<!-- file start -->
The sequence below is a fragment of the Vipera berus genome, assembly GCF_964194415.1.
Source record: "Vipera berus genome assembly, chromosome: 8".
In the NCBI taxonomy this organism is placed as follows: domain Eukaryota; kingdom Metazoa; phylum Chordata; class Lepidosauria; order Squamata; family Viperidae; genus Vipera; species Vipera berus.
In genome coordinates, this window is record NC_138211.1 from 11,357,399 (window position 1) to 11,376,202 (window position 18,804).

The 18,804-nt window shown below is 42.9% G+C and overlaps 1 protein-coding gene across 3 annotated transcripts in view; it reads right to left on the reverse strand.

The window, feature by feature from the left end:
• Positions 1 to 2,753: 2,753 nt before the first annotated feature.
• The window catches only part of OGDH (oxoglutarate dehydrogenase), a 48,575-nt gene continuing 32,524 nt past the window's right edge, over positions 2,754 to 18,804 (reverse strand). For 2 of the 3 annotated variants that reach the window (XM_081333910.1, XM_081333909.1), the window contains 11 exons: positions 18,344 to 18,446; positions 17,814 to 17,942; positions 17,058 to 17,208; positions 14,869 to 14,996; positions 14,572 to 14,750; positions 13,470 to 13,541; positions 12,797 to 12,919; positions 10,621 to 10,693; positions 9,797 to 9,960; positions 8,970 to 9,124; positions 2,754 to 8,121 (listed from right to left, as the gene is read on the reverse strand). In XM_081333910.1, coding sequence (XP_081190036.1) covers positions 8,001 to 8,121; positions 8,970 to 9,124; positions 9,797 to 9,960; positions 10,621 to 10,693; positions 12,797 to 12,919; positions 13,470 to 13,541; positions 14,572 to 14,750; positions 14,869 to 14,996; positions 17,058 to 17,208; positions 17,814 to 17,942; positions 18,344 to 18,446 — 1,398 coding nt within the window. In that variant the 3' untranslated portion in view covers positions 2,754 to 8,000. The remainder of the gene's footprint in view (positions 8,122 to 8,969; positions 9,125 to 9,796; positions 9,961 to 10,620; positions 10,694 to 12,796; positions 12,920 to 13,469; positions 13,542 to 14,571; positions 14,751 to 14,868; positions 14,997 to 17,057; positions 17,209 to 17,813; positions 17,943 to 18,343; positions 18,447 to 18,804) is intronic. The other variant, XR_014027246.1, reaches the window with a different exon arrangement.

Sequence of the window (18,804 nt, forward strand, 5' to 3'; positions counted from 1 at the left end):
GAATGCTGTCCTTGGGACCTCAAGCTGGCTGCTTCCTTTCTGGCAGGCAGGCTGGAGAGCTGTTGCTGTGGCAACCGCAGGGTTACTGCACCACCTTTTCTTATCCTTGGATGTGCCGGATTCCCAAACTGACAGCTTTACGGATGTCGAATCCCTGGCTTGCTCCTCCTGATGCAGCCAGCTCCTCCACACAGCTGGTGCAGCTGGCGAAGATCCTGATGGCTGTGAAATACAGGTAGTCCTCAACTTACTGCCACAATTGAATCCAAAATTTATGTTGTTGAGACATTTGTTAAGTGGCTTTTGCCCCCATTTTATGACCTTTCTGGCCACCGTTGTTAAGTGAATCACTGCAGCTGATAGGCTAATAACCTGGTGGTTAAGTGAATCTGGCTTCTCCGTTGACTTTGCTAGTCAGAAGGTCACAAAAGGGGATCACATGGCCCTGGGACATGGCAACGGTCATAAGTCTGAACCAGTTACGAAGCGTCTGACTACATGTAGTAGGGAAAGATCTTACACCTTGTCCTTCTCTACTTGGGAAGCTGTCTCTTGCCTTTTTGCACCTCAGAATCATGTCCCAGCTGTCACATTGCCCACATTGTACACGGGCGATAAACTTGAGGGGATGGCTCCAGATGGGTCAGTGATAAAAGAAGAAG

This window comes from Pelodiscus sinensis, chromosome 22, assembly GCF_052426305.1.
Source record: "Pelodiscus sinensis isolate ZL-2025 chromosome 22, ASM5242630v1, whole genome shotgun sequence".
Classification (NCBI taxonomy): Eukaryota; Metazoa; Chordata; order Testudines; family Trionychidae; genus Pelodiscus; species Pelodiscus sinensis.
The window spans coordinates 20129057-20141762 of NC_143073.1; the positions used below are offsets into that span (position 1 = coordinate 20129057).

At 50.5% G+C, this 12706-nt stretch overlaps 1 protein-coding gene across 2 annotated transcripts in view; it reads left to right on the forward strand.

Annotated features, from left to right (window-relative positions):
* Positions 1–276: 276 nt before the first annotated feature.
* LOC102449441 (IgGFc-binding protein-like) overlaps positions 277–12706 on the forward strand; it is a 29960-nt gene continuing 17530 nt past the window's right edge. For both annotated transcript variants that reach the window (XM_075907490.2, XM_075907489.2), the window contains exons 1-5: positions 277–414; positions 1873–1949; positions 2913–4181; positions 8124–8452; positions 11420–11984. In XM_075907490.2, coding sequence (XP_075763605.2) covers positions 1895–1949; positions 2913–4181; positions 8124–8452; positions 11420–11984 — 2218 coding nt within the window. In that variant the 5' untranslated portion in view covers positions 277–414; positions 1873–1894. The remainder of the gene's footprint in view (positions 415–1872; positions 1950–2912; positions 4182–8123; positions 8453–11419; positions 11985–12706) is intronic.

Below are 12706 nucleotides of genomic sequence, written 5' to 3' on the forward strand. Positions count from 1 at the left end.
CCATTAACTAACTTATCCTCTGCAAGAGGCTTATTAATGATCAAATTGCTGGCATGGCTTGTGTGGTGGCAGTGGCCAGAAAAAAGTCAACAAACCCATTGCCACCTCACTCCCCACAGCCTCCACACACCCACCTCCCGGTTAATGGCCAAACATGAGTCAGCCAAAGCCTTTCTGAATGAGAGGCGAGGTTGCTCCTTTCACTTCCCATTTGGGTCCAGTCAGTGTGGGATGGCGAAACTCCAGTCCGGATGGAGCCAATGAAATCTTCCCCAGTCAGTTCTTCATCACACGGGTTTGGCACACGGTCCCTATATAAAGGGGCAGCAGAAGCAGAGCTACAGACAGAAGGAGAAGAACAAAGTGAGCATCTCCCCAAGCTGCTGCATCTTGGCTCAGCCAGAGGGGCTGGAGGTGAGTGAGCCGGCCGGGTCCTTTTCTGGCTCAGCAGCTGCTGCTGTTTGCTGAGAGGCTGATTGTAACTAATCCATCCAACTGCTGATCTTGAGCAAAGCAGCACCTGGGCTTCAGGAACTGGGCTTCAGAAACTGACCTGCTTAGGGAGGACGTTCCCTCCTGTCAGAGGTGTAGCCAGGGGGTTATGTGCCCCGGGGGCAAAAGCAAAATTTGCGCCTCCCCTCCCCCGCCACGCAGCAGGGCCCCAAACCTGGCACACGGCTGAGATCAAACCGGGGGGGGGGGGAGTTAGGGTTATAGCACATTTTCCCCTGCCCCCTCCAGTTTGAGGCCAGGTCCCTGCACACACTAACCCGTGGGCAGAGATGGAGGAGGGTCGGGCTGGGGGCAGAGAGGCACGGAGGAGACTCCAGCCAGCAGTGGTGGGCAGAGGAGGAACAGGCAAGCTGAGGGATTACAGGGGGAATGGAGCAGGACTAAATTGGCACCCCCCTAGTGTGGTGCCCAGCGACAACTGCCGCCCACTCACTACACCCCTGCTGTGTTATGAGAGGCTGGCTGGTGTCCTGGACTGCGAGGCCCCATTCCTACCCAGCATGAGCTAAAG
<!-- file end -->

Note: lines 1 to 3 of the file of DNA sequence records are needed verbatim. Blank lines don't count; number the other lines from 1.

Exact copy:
The sequence below is a fragment of the Vipera berus genome, assembly GCF_964194415.1.
Source record: "Vipera berus genome assembly, chromosome: 8".
In the NCBI taxonomy this organism is placed as follows: domain Eukaryota; kingdom Metazoa; phylum Chordata; class Lepidosauria; order Squamata; family Viperidae; genus Vipera; species Vipera berus.